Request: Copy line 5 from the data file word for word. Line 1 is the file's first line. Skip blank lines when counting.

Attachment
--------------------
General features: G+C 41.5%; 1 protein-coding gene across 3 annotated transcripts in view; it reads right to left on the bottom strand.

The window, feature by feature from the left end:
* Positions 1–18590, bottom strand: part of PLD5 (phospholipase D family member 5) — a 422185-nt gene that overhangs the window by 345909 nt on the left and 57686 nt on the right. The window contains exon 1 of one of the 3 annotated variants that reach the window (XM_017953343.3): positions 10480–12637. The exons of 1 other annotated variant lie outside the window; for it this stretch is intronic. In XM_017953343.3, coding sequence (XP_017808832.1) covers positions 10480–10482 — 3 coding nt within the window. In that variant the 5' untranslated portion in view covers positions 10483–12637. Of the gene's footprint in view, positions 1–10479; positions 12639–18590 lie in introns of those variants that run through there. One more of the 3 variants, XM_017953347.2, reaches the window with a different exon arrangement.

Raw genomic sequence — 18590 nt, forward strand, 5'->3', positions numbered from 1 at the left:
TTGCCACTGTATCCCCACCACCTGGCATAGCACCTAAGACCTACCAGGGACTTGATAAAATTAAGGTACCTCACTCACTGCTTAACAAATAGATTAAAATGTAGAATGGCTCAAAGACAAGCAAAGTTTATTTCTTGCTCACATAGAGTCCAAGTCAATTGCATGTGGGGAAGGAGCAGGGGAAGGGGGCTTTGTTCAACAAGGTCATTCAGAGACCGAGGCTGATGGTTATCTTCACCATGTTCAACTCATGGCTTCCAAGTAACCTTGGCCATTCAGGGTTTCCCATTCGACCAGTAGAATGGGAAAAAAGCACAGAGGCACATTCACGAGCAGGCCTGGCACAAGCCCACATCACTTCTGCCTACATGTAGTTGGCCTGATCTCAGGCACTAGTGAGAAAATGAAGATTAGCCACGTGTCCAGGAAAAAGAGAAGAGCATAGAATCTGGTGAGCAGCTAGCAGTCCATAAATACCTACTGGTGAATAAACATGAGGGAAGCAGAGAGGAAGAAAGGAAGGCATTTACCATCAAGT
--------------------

TTGCCACTGTATCCCCACCACCTGGCATAGCACCTAAGACCTACCAGGGACTTGATAAAATTAAGGTACCTCACTCACTGCTTAACAAATAGATTAAAATGTAGAATGGCTCAAAGACAAGCAAAGTTTATTTCTTGCTCACATAGAGTCCAAGTCAATTGCATGTGGGGAAGGAGCAGGGGAAGGGGGCTTTGTTCAACAAGGTCATTCAGAGACCGAGGCTGATGGTTATCTTCACCATGTTCAACTCATGGCTTCCAAGTAACCTTGGCCATTCAGGGTTTCCCATTCGACCAGTAGAATGGGAAAAAAGCACAGAGGCACATTCACGAGCAGGCCTGGCACAAGCCCACATCACTTCTGCCTACATGTAGTTGGCCTGATCTCAGGCACTAGTGAGAAAATGAAGATTAGCCACGTGTCCAGGAAAAAGAGAAGAGCATAGAATCTGGTGAGCAGCTAGCAGTCCATAAATACCTACTGGTGAATAAACATGAGGGAAGCAGAGAGGAAGAAAGGAAGGCATTTACCATCAAGT